Tips for New Backcountry Campers

So, you’ve decided to try backcountry camping. How exciting! You’re probably full of anticipation and feeling a bit nervous. The first thing to recognize is that feelings of nervousness and uncertainty are normal and healthy. It shows that you have a respect for the outdoors and the difficulties it can bring. Here are some tips to help you out on your first trip.

Image with compass and map. It reads "tell someone your route."

1. Tell Somebody Your Route

It’s very important to let someone know your route and campsite(s). This includes entry and exit times. If an emergency occurs, this will be important information for search and rescue. Even if you are registering with the park, it’s still important to tell a family member or friend your camping plans. Stick to the route you told everyone.

2. Begin with a Short Distance

Start small with a short 1-day or 2-day trip into the backcountry. Carrying around all that gear takes some getting used to. Chances are you will overpack and be exhausted. Keeping it short and sweet will mean that you are less tired, more clearheaded, and less likely to get hurt. It also means that you have a shorter exit point if you decide this really isn’t your thing.

3. Know Park Regulations

Get to know park regulations and amenities before you head out for your trip. This includes fire conditions, animal predators, and trail and campsite regulations. For example, some backcountry sites allow you to collect fallen deadwood while others strictly forbid it. Some backcountry sites have bear cables or boxes to protect your food overnight. Others require you to sort this out yourself. Do your research ahead of time. If you don’t know the answers, just call the campground and speak to a park employee who is familiar with the backcountry.

4. Stay Hydrated

You are going to need to drink more water than you usually do because of exercise and exertion. At the same time, you are going to have find and purify all your water. In these conditions, it is very easy to become dehydrated. Don’t let this happen. Identify places along your route where you can fill your water bottle and drink up.

5. Pack Light

I could take my own advice on this one. I’m always overpacking and inevitably there are at least 5 or more items that I never use. The extra weight is burdensome and can slow you down. Pack only the essentials and then carefully consider any additional items.

List of packing items; headlamp, first aid kit, water bottle, water purification, ten, sleeping pad, sleeping bag, canister stove, eating utensil, pot, saw, knife, compass, and map

6. Know the Terrain and Potential Obstacles

Check your map for potential obstacles. This includes steep inclines, rivers, and areas that could be difficult to pass. Obstacles can vary by season. A river that is easy to cross in the summertime may be difficult or impossible to cross in the spring.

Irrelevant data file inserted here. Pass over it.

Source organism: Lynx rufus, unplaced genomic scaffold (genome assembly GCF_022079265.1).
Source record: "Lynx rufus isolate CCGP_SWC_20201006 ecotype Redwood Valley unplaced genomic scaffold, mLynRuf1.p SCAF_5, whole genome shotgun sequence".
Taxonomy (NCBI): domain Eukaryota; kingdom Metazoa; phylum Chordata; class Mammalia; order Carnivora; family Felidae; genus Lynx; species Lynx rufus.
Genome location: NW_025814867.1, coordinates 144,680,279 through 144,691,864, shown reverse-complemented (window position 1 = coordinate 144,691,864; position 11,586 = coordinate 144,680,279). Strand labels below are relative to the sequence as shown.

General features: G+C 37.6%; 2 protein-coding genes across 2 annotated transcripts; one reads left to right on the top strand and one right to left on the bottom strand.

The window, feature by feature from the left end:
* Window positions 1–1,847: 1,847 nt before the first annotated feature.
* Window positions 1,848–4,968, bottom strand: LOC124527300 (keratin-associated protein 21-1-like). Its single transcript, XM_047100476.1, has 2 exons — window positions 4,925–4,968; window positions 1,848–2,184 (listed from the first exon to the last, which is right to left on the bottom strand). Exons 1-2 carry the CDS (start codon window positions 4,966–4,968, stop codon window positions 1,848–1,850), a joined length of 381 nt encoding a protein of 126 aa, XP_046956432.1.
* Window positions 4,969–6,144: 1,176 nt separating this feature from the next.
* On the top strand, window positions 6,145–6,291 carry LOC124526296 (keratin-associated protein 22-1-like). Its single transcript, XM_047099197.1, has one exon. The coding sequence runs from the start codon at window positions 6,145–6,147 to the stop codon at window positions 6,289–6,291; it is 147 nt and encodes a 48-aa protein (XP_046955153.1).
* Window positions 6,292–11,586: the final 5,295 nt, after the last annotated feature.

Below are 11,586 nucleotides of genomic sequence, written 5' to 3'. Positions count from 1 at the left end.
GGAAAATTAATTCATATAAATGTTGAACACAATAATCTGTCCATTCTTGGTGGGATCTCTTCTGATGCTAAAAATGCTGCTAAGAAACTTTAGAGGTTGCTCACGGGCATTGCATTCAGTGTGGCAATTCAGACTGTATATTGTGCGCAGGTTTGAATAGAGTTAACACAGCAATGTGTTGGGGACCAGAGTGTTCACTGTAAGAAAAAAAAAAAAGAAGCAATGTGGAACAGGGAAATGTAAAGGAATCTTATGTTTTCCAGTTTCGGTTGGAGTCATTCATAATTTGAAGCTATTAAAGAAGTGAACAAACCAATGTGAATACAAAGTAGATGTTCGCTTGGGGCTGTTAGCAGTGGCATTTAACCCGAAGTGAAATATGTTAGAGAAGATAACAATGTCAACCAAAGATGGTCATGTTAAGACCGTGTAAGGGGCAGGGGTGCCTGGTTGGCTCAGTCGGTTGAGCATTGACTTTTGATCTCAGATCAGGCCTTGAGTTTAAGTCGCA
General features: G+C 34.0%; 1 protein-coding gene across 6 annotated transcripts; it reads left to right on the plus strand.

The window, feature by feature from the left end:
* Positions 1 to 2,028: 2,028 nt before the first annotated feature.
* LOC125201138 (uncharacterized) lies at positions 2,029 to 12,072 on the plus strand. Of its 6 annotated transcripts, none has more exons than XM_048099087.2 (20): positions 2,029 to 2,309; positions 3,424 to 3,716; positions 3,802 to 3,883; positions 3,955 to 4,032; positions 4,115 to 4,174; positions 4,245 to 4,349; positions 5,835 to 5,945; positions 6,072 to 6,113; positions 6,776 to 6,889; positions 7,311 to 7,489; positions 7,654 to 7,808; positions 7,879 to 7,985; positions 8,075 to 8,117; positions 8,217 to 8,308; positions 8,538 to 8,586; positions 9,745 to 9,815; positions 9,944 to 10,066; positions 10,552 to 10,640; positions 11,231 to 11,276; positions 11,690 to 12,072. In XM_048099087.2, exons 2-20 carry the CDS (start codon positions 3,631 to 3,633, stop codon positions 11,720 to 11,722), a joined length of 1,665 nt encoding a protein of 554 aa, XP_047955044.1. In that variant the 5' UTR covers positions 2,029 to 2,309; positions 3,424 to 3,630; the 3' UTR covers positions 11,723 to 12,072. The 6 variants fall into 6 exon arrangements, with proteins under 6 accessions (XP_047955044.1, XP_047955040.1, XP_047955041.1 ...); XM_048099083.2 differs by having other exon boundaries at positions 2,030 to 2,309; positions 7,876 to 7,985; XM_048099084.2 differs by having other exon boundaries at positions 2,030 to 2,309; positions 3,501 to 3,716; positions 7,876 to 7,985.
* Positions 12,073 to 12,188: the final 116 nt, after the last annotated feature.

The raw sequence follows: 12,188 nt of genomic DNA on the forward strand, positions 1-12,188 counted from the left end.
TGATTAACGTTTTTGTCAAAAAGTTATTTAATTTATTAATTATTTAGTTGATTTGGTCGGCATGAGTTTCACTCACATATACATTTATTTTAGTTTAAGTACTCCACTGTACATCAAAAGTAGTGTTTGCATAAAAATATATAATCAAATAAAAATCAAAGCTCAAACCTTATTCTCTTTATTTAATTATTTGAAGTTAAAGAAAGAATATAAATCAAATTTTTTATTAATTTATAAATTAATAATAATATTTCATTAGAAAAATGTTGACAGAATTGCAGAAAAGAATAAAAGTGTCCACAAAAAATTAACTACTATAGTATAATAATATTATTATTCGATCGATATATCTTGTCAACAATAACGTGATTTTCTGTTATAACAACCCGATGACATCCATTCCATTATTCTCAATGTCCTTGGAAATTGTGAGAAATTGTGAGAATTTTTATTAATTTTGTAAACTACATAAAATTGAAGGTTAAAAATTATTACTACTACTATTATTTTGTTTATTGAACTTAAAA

Again, if you aren’t familiar with a particular trail, you can always call the park ahead of time and ask about it. My experience is that park employees are more than happy to discuss the details with you.

7. Check the Weather

This one might seem obvious but I’ve seen people erect their tents near the edge of a cliff when the weather forecast was high winds. Check the weather and if you decide to go out in bad conditions, make sure that you are prepared. Bad weather happens and it may be that you have to delay your trip.

8. Don’t Wear Cotton

Camping and hiking in cotton clothes in cold weather is a recipe for misery. Cotton absorbs moisture from your body and will keep you cool when you are no longer moving. Synthetic fabrics and wool will help you stay warm and dry. I’ve found this especially important for sleeping.

9. Bring a Medkit

One of the dangers of backcountry camping is that you are away from emergency services. Bring a medkit and familiarize yourself with its contents. Make sure that it’s easily accessible and everyone in your camping party knows where it is located. You can mark the location with a red cross symbol. It’s also an excellent idea to take a first aid course or a wilderness first aid course.

10. No Pressure

It’s your first trip, things are going to go wrong. You are going to forget something, pack too much, and/or make some other mistakes. It’s okay! Part of being comfortable with backcountry camping is getting the experience. Give yourself permission to make mistakes.

Happy Camping!

I hope these tips for new backcountry campers helped you out. I still have a lot to learn so I’d be happy if you shared your thoughts and tips in the comments section. Happy camping!


Your email address will not be published.